Dr. Jeffrey Gladden: Yeah. The way I look at it, it's not really a static balance that you're going for, it's more of a dynamic balance over time. So you will cycle, this will go high, this will go low, but it's balance over time, as opposed to, I'm trying to maintain a particular state all the time, that's impossible. And really quite honestly probably counterproductive. Well, that's interesting, so-
Dr. Doni Wilson: So just want to respond and recover. It's like, you want to have your knees bent, and you want to be able to go like this, not you're not standing stiff. But heart rate variability is really inexpensive way, relatively for us to get a sense of it. Especially if someone's just, who really likes to see an objective measure, to get a sense of like, "Hey, if I'm going to start say a program of meditation, or other stress recovery activities." Exercise and deep breathing or whatever it's going to be, "Hey, what are my levels beforehand? And what are my levels a week later or two weeks later?" So you get a sense of, "Hey, is this working." But also people can get a sense based on how you feel too.
I talk about checking in on five, it's a daily self-check, check in on your energy levels. How's my energy during the day to do the tasks that I want to get done? How's my focus? How well can I focus on tasks versus brain fog or distraction? How's my sleep the night before? How well am I sleeping? How's my mood, is my mood feeling again, balanced and motivated? Or am I feeling down and unmotivated. And then also check in on your body, are you getting hard palpitations? Are you in pain? So we can check in these five areas to give us a quick check of, how am I doing related to my stress exposure? And based on that and say heart rate variability, then we can make adaptations. We can say, "Well, maybe I am little bit overdid my exercise," or "Maybe I went a little too long in the cold water. Maybe I..." How do we tweak it and adapt.
Dr. Jeffrey Gladden: Yeah. That's right. It's about being adaptive. It's really about being adaptive, not prescriptive, it's about adapting, it's really all about adapting on a day to day basis, I agree with you completely. So let's say somebody goes through and they take your quiz, they figure out which of the five types that you are, or they are. And then they basically, let's say they have a heart rate variability monitor, a Whoop, and Oura ring, and Apple Watches, whatever they're using, Biostrap, Garmin, whatever. And so they have that information, then do you have what kinds of things do you prescribe for them in terms of, you talked about clean eating. But are there things specifically that you have them take out of their diet, or put in their diet, or are there supplements that you specifically recommend or don't recommend?
Dr. Doni Wilson: Definitely. I mean, I've been also researching and analyzing IgE and IgG food sensitivity results for more than 22 years. And so I find it if... And I have one lab in particular that I trust and know as accurate, and know that if my patients follow those test results, it's going to make a difference. Whereas definitely I know when it comes to food sensitivities, there's a whole spectrum of labs that it may or may not give accurate information. But when I get accurate information about food sensitivities. What I like to clarify is that to me, yes, it's about understanding which foods are most inflammatory for that person. But to me, I'm looking at it as what is the degree of leaky gut that's going on here, because we know that stress causes leaky gut. As humans, we don't have stress, we're going to have some degree of leaky gut.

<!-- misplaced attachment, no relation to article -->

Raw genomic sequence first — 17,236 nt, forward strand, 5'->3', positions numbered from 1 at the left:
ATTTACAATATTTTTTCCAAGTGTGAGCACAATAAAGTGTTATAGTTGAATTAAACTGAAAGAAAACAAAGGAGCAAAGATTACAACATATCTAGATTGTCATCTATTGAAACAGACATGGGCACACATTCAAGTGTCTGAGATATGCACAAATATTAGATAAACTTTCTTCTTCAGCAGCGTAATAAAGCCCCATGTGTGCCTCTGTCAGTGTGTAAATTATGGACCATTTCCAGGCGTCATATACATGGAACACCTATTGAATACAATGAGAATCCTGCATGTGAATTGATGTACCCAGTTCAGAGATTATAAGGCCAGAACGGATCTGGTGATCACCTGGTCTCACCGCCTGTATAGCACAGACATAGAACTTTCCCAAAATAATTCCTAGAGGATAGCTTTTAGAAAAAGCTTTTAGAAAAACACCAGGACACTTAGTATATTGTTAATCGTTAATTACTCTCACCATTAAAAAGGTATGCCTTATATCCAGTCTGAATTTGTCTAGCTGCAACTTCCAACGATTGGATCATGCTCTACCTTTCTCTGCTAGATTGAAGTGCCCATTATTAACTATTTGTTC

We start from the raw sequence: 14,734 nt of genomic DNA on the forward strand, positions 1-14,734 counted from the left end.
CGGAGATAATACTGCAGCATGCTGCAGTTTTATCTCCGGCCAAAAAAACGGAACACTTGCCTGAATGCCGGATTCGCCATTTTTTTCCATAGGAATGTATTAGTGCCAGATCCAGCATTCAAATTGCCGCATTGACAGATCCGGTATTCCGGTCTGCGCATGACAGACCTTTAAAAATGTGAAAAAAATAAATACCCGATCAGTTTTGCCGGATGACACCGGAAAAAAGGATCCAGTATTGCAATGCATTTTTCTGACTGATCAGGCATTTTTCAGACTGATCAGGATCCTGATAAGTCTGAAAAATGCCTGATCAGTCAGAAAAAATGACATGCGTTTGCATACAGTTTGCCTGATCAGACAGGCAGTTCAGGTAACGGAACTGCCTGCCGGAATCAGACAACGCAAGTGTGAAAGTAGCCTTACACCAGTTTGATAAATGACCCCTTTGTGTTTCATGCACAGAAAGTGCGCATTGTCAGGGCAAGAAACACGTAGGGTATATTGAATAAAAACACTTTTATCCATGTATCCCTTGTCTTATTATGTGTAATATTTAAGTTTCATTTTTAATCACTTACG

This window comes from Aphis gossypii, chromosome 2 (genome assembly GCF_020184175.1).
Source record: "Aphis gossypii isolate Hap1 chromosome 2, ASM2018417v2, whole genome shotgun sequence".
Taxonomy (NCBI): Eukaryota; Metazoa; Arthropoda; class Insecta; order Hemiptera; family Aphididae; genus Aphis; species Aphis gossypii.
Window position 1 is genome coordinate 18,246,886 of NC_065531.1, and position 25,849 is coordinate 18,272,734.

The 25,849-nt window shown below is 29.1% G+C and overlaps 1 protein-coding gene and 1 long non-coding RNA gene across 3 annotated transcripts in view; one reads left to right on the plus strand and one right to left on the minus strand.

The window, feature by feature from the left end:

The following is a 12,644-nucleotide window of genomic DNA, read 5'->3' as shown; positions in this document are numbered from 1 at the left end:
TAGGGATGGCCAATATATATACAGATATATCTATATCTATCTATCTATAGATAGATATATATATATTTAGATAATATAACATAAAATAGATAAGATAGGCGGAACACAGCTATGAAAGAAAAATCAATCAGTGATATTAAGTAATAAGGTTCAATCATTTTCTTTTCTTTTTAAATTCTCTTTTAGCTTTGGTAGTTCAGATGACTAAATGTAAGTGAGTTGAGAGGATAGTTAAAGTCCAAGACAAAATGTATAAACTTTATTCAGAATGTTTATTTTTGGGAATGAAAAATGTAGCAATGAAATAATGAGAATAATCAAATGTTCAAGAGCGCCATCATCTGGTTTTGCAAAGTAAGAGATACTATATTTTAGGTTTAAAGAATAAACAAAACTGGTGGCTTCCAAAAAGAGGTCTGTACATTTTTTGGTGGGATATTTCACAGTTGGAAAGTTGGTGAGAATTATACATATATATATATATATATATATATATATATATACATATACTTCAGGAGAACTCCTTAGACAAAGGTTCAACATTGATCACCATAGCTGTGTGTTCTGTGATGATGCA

But to me as a practitioner, I want to be able to know, is this person at a mild, moderate, or severe degree of leaky gut, and how can we then motivate around a protocol to help improve the degree of leaky gut? And so that's how I use a food sensitivity panel. And it can help also people who may be wondering like, "Yes, you could do an elimination diet." And just decide to avoid the most inflammatory foods like, dairy and gluten, for example. But if you do a food panel that accurately shows you, if those foods are inflammatory for you, you can really individualize it.
So I use that food sensitivity panels to help me with clean eating beyond like, avoiding sugar, for example, and avoiding some of these oxidized and high oxidative stress type foods. I also do a lot of work around blood sugar balancing, which you mentioned earlier is huge, right? We know of course, stress disrupts our insulin function and disrupts our blood sugar, we have to manage and we have to master our insulin and blood sugar levels, to really master our stress. And so a lot of it is around those two areas, blood sugar balancing, and leaky gut inflammation addressing that.
Dr. Jeffrey Gladden: And they go hand in hand when cortisol goes up, your blood sugar goes up, right? Insulin levels are going to go up, to follow that. So and to your point, leaky gut plays a role here, it's interesting putting all those different pieces together. So there are some probiotics that can actually help with leaky gut, some of the spore probiotics and things like that.
Dr. Doni Wilson: We got to look at the gut bacteria-
Dr. Jeffrey Gladden: Butyrate production.
Dr. Doni Wilson: We know stress disrupts the gut bacteria, and butyrate is going to help the large intestinal cells, right? So we got to help the whole gut, including the gut bacteria recover from stress. Because if we miss that, now what I think of it as when the guts, all imbalance bacteria, the cells are not healthy. Now we have an internal stress, right? Essentially the gut becomes internal stress, it's working against us, and bogging down all those metabolic processes you just mentioned earlier too, we have to solve for the gut too.
Dr. Jeffrey Gladden: Yeah. It is interesting. I want to ask you which lab you use for your food sensitivity testing, which one do you like?
Dr. Doni Wilson: I know it's actually, I'm very lucky to be working with a private lab. That's not-
Dr. Jeffrey Gladden: That's not commercially available. Okay.